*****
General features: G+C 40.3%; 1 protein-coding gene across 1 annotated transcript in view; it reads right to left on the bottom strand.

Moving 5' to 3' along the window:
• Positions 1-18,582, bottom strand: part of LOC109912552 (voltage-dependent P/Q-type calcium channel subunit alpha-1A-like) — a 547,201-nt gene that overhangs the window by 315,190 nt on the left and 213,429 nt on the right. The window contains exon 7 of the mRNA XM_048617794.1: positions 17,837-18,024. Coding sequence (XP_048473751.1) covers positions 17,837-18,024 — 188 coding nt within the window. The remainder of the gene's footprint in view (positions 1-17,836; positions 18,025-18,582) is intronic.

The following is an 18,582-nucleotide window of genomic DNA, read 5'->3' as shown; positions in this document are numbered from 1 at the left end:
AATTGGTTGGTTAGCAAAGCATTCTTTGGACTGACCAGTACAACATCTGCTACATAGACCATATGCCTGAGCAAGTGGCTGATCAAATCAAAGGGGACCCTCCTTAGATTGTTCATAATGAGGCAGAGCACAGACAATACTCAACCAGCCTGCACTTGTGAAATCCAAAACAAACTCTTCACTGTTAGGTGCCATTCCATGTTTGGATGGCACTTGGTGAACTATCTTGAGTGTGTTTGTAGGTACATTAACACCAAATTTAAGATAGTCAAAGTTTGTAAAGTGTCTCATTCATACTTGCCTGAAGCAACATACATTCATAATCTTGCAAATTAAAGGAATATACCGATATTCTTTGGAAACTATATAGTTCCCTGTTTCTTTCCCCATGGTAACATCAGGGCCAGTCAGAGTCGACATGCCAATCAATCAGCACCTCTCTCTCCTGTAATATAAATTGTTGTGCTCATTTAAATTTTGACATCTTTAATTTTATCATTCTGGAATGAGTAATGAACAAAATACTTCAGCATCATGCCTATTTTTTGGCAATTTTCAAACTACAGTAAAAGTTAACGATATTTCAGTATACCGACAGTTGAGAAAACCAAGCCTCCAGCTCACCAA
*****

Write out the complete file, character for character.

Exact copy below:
General features: G+C 40.3%; 1 protein-coding gene across 1 annotated transcript in view; it reads right to left on the bottom strand.

Moving 5' to 3' along the window:
• Positions 1-18,582, bottom strand: part of LOC109912552 (voltage-dependent P/Q-type calcium channel subunit alpha-1A-like) — a 547,201-nt gene that overhangs the window by 315,190 nt on the left and 213,429 nt on the right. The window contains exon 7 of the mRNA XM_048617794.1: positions 17,837-18,024. Coding sequence (XP_048473751.1) covers positions 17,837-18,024 — 188 coding nt within the window. The remainder of the gene's footprint in view (positions 1-17,836; positions 18,025-18,582) is intronic.

The following is an 18,582-nucleotide window of genomic DNA, read 5'->3' as shown; positions in this document are numbered from 1 at the left end:
AATTGGTTGGTTAGCAAAGCATTCTTTGGACTGACCAGTACAACATCTGCTACATAGACCATATGCCTGAGCAAGTGGCTGATCAAATCAAAGGGGACCCTCCTTAGATTGTTCATAATGAGGCAGAGCACAGACAATACTCAACCAGCCTGCACTTGTGAAATCCAAAACAAACTCTTCACTGTTAGGTGCCATTCCATGTTTGGATGGCACTTGGTGAACTATCTTGAGTGTGTTTGTAGGTACATTAACACCAAATTTAAGATAGTCAAAGTTTGTAAAGTGTCTCATTCATACTTGCCTGAAGCAACATACATTCATAATCTTGCAAATTAAAGGAATATACCGATATTCTTTGGAAACTATATAGTTCCCTGTTTCTTTCCCCATGGTAACATCAGGGCCAGTCAGAGTCGACATGCCAATCAATCAGCACCTCTCTCTCCTGTAATATAAATTGTTGTGCTCATTTAAATTTTGACATCTTTAATTTTATCATTCTGGAATGAGTAATGAACAAAATACTTCAGCATCATGCCTATTTTTTGGCAATTTTCAAACTACAGTAAAAGTTAACGATATTTCAGTATACCGACAGTTGAGAAAACCAAGCCTCCAGCTCACCAA